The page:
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Totally Synthetic by Paul H. Docherty, 19 February 2011

Total Synthesis of Strychnine


D. B. C. Martin, C. D. Vanderwal, Chem. Sci. 2011, 2, 649-651.

DOI: 10.1039/C1SC00009H

Strychnine has a bit of history to it, bound inextricably with the career of one Robert Burns Woodward. Fully characterised by Sir Robert Robinson, he described it thusly: “..for its molecular size it is the most complex substance known..”. Times may well have moved on, but this molecule is still a challenge, and one that the Vanderwal group has solved in only six steps!

The synthetic action starts with a nice cycloaddition, using a class of diene that I never knew was named. It turns out these amino alpha-beta gamma-delta unsaturated aldehydes are known as Zincke aldehydes - and effectively derived from pyridine. Addition of a base and heating was enough to complete the intramolecular reaction and build two carbon-carbon bonds, setting three stereocenters (in a relative sense).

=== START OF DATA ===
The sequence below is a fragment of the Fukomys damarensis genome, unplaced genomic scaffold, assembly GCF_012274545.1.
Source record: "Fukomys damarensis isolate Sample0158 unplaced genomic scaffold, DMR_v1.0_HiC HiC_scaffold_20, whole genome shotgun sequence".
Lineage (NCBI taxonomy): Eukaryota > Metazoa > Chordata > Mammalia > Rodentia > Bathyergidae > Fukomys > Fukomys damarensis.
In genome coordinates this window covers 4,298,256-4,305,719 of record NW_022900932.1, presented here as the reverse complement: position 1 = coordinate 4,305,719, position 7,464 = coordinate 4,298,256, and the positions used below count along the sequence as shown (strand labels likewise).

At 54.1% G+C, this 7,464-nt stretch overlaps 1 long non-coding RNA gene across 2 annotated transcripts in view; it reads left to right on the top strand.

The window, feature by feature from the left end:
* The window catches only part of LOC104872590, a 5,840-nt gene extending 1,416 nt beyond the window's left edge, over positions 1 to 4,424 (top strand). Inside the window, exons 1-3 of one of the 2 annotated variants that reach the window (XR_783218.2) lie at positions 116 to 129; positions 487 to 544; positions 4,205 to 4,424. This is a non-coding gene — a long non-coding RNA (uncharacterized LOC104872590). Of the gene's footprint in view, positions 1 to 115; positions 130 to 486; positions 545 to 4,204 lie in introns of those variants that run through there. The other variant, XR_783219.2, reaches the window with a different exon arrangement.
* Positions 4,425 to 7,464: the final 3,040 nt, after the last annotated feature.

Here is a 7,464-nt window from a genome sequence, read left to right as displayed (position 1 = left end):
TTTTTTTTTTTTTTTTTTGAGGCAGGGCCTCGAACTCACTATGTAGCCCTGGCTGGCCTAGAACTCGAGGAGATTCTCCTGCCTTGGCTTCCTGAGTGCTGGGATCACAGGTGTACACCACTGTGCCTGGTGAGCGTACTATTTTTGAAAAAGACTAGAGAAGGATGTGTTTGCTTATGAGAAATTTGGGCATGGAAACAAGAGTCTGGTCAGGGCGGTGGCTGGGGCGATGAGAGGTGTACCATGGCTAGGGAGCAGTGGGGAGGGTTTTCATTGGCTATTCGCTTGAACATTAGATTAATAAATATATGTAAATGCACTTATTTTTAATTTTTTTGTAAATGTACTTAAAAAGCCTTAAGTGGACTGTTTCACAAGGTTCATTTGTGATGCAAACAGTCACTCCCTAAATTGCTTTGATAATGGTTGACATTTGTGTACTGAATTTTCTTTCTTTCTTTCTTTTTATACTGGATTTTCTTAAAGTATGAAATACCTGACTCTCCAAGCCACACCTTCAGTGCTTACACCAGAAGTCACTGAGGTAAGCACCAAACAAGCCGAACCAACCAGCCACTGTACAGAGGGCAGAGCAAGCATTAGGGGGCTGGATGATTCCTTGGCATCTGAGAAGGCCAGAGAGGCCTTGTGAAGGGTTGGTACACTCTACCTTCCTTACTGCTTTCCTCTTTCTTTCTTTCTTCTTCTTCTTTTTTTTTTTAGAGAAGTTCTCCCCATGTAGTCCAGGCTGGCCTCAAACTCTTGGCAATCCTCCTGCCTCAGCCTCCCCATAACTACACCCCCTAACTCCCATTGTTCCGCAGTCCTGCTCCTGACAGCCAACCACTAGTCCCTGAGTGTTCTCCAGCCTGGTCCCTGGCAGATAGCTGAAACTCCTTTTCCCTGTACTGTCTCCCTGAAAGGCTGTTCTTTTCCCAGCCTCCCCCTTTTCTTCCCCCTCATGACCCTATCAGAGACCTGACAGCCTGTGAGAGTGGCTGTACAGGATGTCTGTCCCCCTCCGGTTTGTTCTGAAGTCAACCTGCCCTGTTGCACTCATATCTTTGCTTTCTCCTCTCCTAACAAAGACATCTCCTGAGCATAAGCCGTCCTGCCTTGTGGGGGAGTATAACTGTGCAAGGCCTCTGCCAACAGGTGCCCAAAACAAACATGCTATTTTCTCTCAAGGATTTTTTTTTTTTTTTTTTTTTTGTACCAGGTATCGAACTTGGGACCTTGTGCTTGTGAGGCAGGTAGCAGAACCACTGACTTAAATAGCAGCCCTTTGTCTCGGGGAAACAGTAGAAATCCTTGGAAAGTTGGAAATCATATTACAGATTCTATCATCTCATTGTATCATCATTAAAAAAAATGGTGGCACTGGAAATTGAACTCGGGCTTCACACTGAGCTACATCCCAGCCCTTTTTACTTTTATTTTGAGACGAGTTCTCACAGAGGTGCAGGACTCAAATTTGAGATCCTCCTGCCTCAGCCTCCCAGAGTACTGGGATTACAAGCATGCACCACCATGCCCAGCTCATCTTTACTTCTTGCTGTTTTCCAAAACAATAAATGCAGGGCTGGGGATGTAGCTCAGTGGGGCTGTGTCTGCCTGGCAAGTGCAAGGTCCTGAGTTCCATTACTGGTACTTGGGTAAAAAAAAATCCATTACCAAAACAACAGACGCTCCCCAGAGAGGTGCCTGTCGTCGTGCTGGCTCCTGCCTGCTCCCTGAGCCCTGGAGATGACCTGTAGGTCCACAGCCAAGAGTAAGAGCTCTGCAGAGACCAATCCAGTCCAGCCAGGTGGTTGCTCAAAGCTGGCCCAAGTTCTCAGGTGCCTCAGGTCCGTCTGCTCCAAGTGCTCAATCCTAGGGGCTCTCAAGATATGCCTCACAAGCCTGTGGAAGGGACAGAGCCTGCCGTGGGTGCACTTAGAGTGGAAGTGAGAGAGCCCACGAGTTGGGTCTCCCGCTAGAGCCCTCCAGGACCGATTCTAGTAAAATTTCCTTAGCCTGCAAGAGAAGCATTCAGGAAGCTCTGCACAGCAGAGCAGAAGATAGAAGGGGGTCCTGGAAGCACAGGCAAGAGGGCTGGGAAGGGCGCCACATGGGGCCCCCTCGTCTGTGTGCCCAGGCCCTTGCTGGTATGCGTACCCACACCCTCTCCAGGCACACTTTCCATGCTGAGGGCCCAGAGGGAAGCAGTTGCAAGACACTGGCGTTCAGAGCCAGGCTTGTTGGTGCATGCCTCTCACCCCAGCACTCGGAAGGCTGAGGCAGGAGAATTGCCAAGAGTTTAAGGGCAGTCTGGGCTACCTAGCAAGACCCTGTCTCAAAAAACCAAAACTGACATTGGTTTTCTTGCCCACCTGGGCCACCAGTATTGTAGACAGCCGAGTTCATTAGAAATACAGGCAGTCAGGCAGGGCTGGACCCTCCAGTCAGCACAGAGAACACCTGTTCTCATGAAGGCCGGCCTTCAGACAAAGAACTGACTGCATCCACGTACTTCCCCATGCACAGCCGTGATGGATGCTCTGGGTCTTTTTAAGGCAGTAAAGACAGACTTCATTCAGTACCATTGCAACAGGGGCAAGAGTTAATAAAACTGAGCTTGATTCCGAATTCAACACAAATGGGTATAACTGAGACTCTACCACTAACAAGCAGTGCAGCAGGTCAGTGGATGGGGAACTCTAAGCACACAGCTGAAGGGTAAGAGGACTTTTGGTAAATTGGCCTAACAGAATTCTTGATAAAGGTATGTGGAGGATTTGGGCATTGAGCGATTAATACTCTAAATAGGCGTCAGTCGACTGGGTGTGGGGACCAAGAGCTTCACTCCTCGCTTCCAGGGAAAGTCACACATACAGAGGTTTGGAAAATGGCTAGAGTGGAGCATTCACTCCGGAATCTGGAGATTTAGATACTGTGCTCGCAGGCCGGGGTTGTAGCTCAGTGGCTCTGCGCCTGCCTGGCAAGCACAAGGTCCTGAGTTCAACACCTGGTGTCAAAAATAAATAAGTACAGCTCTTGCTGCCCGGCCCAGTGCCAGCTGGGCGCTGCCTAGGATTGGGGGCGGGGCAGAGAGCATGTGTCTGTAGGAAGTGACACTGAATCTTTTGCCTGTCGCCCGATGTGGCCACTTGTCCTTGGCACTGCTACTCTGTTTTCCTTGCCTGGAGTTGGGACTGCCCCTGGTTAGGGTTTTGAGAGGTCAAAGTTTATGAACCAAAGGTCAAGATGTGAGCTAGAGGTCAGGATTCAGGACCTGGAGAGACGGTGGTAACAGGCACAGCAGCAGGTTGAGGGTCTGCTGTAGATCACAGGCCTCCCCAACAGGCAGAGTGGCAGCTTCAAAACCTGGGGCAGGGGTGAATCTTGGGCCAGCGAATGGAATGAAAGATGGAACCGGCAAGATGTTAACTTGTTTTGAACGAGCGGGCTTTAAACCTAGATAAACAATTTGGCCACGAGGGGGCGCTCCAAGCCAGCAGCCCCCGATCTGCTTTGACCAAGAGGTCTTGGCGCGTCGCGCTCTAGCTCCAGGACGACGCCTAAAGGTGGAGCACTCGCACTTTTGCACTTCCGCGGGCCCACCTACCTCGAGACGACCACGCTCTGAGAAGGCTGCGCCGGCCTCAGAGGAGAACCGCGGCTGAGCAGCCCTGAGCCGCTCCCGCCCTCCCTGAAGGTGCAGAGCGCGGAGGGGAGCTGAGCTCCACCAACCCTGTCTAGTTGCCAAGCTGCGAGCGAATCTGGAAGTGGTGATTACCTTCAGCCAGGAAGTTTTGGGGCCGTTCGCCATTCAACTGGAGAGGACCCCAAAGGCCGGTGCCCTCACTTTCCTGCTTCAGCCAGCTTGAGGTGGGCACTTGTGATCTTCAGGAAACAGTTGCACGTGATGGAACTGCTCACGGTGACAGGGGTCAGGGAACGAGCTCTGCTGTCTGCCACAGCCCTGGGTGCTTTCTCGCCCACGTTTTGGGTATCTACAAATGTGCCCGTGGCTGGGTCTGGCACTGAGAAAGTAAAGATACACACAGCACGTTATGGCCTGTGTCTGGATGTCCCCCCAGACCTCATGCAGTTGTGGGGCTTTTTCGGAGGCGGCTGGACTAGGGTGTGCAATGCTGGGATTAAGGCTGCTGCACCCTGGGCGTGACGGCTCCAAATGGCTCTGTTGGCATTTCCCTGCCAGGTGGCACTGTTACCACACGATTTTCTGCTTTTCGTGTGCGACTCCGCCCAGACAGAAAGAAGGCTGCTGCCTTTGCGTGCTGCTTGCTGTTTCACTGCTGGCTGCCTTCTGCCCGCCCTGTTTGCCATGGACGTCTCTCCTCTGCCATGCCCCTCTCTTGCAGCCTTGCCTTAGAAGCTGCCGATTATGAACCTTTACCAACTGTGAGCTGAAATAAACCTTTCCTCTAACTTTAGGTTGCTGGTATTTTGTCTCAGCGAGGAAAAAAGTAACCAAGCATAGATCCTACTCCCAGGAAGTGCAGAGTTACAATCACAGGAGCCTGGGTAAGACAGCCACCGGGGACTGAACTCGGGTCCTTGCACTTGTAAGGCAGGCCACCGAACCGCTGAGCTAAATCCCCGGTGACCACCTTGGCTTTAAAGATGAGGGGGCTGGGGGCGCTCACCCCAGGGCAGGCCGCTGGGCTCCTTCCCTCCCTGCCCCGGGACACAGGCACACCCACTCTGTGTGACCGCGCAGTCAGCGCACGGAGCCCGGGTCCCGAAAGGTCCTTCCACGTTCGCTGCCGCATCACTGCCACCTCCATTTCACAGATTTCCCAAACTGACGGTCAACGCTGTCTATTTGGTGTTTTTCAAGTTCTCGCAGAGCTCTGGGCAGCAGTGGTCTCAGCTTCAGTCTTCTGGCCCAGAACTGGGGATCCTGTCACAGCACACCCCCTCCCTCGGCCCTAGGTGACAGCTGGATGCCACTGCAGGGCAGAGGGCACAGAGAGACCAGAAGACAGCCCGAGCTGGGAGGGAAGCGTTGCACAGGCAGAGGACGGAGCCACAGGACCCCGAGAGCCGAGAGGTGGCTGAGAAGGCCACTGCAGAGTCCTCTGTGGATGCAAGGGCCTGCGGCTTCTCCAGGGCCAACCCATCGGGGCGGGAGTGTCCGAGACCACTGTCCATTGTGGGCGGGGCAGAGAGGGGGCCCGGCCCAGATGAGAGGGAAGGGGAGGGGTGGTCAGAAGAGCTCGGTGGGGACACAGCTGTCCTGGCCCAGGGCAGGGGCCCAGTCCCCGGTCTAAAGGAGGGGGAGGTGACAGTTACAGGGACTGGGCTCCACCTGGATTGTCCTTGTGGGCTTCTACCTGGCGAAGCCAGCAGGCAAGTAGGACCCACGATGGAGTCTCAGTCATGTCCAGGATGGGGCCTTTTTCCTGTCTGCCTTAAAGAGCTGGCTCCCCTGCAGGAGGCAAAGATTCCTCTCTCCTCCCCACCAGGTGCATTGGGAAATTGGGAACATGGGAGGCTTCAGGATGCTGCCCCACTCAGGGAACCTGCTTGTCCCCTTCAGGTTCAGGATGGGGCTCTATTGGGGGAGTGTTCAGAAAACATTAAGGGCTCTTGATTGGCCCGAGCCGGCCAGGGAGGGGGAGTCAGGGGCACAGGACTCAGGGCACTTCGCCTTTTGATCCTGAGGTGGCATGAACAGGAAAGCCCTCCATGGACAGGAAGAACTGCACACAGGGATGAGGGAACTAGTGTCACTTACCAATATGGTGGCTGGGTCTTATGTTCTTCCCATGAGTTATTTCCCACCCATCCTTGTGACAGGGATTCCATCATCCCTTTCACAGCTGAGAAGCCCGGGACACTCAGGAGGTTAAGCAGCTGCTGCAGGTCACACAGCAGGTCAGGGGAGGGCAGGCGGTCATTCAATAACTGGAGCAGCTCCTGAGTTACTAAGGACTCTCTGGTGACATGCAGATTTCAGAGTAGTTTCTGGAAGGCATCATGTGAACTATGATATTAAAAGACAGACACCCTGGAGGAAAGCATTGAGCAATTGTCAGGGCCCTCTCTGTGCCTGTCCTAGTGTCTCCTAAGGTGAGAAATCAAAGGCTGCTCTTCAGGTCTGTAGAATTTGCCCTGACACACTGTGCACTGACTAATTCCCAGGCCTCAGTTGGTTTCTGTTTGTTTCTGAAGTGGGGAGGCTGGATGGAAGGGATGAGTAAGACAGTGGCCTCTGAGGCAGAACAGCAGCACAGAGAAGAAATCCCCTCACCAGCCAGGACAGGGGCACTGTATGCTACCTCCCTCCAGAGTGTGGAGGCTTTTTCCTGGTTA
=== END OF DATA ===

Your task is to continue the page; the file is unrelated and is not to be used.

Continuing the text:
A catalytic amount of palladium removed the allyl protecting group from the amine, allowing addition of a more complex organosilane-based moiety. This group itself was made in only two step from a simple acetylene, using hydrosilylation to append the TMS group. Why all that effort? Well, with one Brooke rearrangement, the group make two more rings, almost completing the natural product! If only they could improve the yield of this reaction. Vanderwal postulates that the problem is protodesilylation, resulting from rather acidic protons in the substrate.

As I said, the group were almost there - in fact, the product of this reaction is the Wieland-Gumlich aldehyde (masquerading as a hemi-acetal). This intermediate is a common feature in Strychnine syntheses, and the transformation is applied like so:

That’s it - all done in six steps (longest linear). Nice paper to return to!